The Three-Legged Stool of Long Term Care

Most of us have come to realize that with the tremendous advances in the medical sciences, we are likely to live very long lives. What we may have failed to comprehend is that our longevity likely means that at some point we will become ill and require care for an extended period of time.

This fact should lead us to the development of a long term care plan, and if it does, our plan will probably have three legs: 1) family assistance, 2) community/government programs, and 3) financial resources.

Family Assistance

Families play the predominant role in providing care for their loved ones who suffer from a disability that prevents them from performing normal activities of life, such as bathing, dressing and moving about the home without assistance.

The support offered by spouses and children is without equal, but without additional resources, the impact of caregiving on family members can be devastating from physical, mental and career perspectives.

This is where the other two legs of the stool are required to supply the appropriate balance so that both the individual being cared for as well as the caregiver maintain the highest quality of life possible.

Community/Government Programs

Southwest Florida has long been viewed as "America's retirement home". Because of this, our area has a well developed network of community support programs that are among the best in the nation. Programs such as meals-on-wheels, adult daycare and volunteer home visits are very helpful for those with long term care needs.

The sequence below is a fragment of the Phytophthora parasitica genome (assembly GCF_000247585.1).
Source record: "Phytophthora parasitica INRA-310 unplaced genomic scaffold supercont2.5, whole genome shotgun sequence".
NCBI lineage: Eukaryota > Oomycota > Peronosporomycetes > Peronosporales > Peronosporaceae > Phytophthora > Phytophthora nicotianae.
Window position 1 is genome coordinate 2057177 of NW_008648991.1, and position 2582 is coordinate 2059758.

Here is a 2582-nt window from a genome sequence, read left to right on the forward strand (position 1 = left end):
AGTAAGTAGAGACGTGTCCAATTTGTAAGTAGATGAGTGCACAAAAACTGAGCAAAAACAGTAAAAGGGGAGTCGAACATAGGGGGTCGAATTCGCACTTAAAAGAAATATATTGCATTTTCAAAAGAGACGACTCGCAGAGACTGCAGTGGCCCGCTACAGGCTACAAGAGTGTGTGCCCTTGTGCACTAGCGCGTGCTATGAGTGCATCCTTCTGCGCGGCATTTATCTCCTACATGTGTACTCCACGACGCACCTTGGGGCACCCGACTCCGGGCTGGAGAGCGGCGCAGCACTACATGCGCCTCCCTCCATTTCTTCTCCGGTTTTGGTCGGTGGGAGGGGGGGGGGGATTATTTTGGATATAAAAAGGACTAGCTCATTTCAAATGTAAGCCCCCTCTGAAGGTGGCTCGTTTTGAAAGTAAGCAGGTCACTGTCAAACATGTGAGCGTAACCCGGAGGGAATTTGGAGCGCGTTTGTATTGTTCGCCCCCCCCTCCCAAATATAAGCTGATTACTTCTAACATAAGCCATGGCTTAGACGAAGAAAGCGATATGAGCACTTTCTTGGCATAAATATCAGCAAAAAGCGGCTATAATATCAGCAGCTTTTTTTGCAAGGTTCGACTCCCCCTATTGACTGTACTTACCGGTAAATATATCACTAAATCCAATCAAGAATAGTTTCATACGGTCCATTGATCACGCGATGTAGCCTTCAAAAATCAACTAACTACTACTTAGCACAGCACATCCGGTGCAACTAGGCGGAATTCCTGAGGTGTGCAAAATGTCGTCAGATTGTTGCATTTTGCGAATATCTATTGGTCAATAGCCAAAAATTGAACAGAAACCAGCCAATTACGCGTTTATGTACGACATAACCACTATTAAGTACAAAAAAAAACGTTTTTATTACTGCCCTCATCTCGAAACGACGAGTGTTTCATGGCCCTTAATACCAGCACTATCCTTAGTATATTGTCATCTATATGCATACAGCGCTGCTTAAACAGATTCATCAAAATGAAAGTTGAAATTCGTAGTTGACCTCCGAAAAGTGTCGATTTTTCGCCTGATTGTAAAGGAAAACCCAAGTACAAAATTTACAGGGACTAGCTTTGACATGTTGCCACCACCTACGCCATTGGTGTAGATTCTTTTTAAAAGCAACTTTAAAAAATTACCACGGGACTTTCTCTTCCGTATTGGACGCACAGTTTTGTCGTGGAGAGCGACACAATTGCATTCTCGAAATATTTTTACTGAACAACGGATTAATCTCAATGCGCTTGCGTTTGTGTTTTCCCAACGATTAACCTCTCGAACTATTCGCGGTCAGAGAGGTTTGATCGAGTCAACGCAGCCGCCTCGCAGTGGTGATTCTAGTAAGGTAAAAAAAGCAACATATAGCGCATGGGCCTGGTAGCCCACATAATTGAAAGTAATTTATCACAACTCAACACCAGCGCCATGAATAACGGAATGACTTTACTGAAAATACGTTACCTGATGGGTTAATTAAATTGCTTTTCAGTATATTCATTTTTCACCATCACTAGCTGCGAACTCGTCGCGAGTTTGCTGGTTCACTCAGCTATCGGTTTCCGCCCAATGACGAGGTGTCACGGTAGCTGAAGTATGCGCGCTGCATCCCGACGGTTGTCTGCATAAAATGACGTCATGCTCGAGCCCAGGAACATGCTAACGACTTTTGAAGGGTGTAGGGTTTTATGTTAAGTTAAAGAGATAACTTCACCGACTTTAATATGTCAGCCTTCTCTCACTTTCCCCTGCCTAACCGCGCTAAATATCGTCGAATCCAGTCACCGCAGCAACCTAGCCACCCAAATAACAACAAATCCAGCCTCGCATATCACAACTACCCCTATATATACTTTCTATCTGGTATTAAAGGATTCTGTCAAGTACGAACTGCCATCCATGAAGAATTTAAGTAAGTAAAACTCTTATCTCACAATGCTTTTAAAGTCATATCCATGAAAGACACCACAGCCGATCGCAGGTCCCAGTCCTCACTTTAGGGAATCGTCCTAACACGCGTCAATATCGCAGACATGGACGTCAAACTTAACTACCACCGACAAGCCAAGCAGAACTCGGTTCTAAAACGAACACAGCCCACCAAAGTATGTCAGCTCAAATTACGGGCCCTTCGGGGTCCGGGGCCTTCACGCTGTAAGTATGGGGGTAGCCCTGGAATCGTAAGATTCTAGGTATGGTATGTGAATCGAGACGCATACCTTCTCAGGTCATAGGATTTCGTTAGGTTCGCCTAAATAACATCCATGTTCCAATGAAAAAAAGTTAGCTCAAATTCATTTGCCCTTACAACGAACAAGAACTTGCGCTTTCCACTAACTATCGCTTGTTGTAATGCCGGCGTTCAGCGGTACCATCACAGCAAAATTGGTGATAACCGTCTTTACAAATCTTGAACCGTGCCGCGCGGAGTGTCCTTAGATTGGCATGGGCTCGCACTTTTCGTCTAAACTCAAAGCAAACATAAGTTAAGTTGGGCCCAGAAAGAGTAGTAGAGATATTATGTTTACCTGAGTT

The outlook on the government side of the ledger is not nearly so bright. Medicare and Medicaid are the government programs most frequently looked to for caregiver assistance, and unfortunately, their level of under-funding makes the Social Security 'crisis' appear to be child's play by comparison. This has led to severe cutbacks in the amount of support available and a shrinkage in the pool of individuals who qualify for the assistance.

While there are a few exceptions, Medicare has exited the long term care arena, especially when one desires to obtain assistance in the home. This burden has fallen to Medicaid, the joint federal & state health program that is means-tested so as to limit benefits to the poorest of the poor.

Medicaid Planning, an industry that has grown up among the legal profession, has been widely successful in utilizing loopholes in the means-testing laws to provide Medicaid benefits to the country's middle class. The Deficit Reduction Act of 2005 has virtually closed all of those loopholes in an effort to salvage the financial integrity of the Medicaid program. The DRA '05 did add a carrot among its provisions and discussion of this leads to the third leg of our long term care stool.

Financial Resources

The type and amount of financial resources which are available to help pay for caregiver services will play a major role in the level of excellence which will manifest itself in the period of caregiving.

Retirement savings are the default source of finances which are considered for the payment of long term care expenses. Unfortunately, there are many other considerations that must be addressed before tapping this 'nestegg', not the least of which is the quality of life of a care giver spouse.

The transference of risk that is available with long term care insurance(LTCi) is frequently seen as the best alternative. The DRA '05 provisions have served to further encourage the use of LTCi by the creation of 'Partnership Plans'.

Partnership Plans are LTCi policies which have met stringent government quality benchmarks. These plans allow a dollar-for-dollar protection of assets for a plan owner who finds themselves needing the assistance of the Medicaid program. The amount of dollars in the benefit pool of the LTCi policy equals the amount of assets that will not have to be 'spent-down' in order to qualify for Medicaid benefits.

The federal government has such a strong desire for 'Boomers' to consider LTCi protection that they have developed the 'Own Your Future' long term care awareness campaign. It is up to each of us to make sure that the financial resources leg of our LTC stool is as strong as possible.

Posted by: Thomas Kenyon CLTC Posted on: September 14, 2007


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